Analytical chemistry

Method for stabilizing protein-ligand complexes in nanoelectrospray ionization mass spectrometry.

PMID 17222003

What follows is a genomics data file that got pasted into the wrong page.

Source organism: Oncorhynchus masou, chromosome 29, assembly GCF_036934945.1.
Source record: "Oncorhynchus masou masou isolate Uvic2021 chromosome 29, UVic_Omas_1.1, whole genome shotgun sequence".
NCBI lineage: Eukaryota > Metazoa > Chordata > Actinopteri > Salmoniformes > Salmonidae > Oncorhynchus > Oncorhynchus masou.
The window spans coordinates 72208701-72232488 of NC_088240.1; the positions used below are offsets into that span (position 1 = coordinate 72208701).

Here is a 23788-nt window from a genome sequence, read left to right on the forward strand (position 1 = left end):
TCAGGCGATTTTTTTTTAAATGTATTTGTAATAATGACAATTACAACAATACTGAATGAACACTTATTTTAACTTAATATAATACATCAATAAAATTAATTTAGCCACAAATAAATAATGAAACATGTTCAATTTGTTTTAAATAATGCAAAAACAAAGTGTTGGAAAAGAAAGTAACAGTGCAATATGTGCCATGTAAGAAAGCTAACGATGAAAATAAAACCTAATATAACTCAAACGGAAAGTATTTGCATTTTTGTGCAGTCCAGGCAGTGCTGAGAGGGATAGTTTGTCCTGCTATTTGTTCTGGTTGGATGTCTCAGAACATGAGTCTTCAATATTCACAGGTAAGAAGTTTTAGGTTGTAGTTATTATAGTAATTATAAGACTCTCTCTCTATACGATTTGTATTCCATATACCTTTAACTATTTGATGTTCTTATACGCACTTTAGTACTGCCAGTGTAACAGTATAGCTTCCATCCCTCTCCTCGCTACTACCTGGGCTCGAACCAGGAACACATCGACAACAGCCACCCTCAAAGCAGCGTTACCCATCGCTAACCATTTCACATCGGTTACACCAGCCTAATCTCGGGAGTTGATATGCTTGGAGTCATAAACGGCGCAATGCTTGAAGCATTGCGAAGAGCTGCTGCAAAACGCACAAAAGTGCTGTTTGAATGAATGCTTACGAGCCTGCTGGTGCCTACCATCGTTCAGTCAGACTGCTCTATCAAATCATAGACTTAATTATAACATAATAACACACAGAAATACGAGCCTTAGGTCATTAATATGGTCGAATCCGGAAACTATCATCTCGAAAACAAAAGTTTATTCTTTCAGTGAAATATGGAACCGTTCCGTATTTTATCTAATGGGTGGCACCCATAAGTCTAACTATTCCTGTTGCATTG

The interaction between the bovine pancrease trypsin (Tryp) and its competitive inhibitor benzamidine (1), in solution and the gas phase, is investigated using nanoflow electrospray ionization (nanoES) and Fourier transform ion cyclotron resonance mass spectrometry. In a recent study (Clark, S.M.; Konermann L. Anal. Chem. 2004, 76, 7077-7083), it was reported that the (Tryp + 1) complex could not be detected by ES-MS. Here, it is shown that, with gentle sampling conditions, it is possible to detect gaseous protonated ions of the (Tryp + 1) complex with nanoES-MS. However, the relative abundance of the detected (Tryp + 1)n+ ions is lower than expected, based on solution composition, which suggests that dissociation of (Tryp + 1)n+ ions occurs during MS sampling. The dissociation pathways and corresponding Arrhenius parameters for the protonated (Tryp + 1)n+ ions, at n = 7-9, are determined from time-resolved thermal dissociation experiments, implemented with the blackbody infrared radiative dissociation technique. The gaseous (Tryp + 1)n+ ions are found to have short lifetimes, e.g., <0.6 s, at temperatures of >100 degrees C. The use of solution additives, including polyols, carbohydrates, amino acids, and small organic molecules, to stabilize the (Tryp + 1)n+ ions during nanoES-MS analysis is investigated. Notably, the addition of imidazole to the nanoES solution is shown to preserve the (Tryp + 1)n+ ions. The Kassoc value, (1.9 +/- 0.2) x 104 M-1, determined for the (Tryp + 1) complex by the direct ES-MS method is in agreement with values determined by other analytical methods. The stabilizing effect of imidazole in nanoES-MS is further demonstrated for the interaction between carbonic anhydrase II and 5-(dimethylamino)naphthalene-1-sulfonamide. The stabilizing effect of imidazole may be due to enhanced evaporative cooling achieved by the dissociation of molecules of imidazole, bound nonspecifically, from the protein-ligand complex in the ion source.